The tongue has an amazing and wonderful job. Not only does it allow us to articulate our speech and regulate our saliva, but it is the foremost entity in our pleasurable eating experience. How our tongue and the taste buds therein differentiate between a multitude of tastes and textures every single time we eat something is pretty remarkable.
The complexity of the tongue and how it identifies tastes was recently studied at Columbia University Medical Center. It was found that the tongue, along with taste buds, uses specific molecules to help it communicate with the brain in order to identify the right taste. It turns out that the taste system is a process, and the way that we perceive the differences in tastes, as well as the types of tastes and the layers therein, is quite layered.
Five Taste Qualities
There is a rapid rate of cell turnover in the taste buds. This means they die off and are replaced at an exponential rate of speed. Because of this fact, it’s of interest to many researchers just how the tongue is able to maintain its sense of taste in such an organizational manner. The study showed that all of the tastes that we experience are some variety and combination of the five standard taste qualities. This actually gives your tongue greater exactitude. So instead of a flavor or taste profile of 40 or 50, all tastes can be reduced down to five, at least at their roots.
One of the principal researchers at Columbia, Professor Charles S. Zukor, states that “an organism’s survival can depend on its ability to distinguish attractive tastes like sweet from aversive ones like sour and bitter.” Yet, the tongue and taste buds often shift to include a positive experience when consuming foods of that taste type. While it’s hilarious to watch a baby eat a lemon for the first time, the reaction that is often garnered is the result of the lack of exposure to something of that taste makeup. Many people can eat sour candy or spicy food and love every moment of it and not flinch in the least bit. This is how amazing the tongue is.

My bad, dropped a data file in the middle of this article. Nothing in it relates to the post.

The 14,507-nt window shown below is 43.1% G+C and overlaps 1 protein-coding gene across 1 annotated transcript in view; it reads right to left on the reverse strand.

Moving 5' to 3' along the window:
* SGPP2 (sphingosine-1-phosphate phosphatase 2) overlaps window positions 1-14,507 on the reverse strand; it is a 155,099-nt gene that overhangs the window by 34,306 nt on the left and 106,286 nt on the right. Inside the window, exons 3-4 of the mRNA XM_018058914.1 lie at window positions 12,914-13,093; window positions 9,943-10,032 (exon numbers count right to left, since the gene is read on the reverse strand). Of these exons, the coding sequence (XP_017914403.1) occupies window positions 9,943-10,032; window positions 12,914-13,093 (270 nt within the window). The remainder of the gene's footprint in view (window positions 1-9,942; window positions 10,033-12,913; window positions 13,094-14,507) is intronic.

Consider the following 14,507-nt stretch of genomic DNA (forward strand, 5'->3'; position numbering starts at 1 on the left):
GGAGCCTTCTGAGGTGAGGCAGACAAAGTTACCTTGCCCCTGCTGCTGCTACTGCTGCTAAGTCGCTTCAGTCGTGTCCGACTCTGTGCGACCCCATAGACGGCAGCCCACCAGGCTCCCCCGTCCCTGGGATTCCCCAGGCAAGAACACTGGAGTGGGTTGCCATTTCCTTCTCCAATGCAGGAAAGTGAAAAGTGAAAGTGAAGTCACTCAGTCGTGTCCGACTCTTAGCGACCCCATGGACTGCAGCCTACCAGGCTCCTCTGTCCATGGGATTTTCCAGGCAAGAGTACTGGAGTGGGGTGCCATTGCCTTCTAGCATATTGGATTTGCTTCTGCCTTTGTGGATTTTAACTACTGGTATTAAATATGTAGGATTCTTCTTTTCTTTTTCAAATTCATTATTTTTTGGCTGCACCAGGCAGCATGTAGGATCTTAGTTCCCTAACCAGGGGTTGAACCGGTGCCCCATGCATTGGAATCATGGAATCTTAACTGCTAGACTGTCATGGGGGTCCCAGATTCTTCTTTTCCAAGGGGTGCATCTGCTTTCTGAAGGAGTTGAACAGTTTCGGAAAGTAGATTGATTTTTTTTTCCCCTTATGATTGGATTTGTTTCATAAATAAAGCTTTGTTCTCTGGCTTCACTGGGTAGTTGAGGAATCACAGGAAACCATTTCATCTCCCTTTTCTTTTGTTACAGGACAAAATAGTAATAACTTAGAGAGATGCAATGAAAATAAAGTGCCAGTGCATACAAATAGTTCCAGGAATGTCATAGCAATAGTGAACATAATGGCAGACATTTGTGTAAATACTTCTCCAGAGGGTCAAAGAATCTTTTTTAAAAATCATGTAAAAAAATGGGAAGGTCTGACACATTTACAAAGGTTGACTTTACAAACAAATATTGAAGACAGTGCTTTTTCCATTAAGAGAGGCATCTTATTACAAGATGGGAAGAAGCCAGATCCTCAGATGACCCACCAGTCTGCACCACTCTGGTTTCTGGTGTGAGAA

Human beings perceive taste by the tiny thousands of sensory organs otherwise known as taste buds. These are mostly located on the upper part of the tongue. Each individual taste bud has anywhere between 50 to 100 cells which contain their own set of molecules and receptors whose primary purpose is to differentiate between tastes. The main five types of tastes are sweet, bitter, sour, salty and umami (savory). Everything you’ve ever consumed has been one or a mixture of these tastes. When the taste cells within the taste buds come into contact with these tastes, they then relay the specific information from the tongue to the brain.
Going back to the baby example, Zuker goes onto say that “…most portions of the brain circuits that govern taste are hardwired at birth, except in the tongue, where the cells in our taste buds – taste receptor cells – connect to taste neurons.” This is a process that takes time and continues to happen over the course of our lives. This also gives credence to that age-old saying about certain foods being “an acquired taste.” So many people start to actually enjoy the tastes of foods they once didn’t like.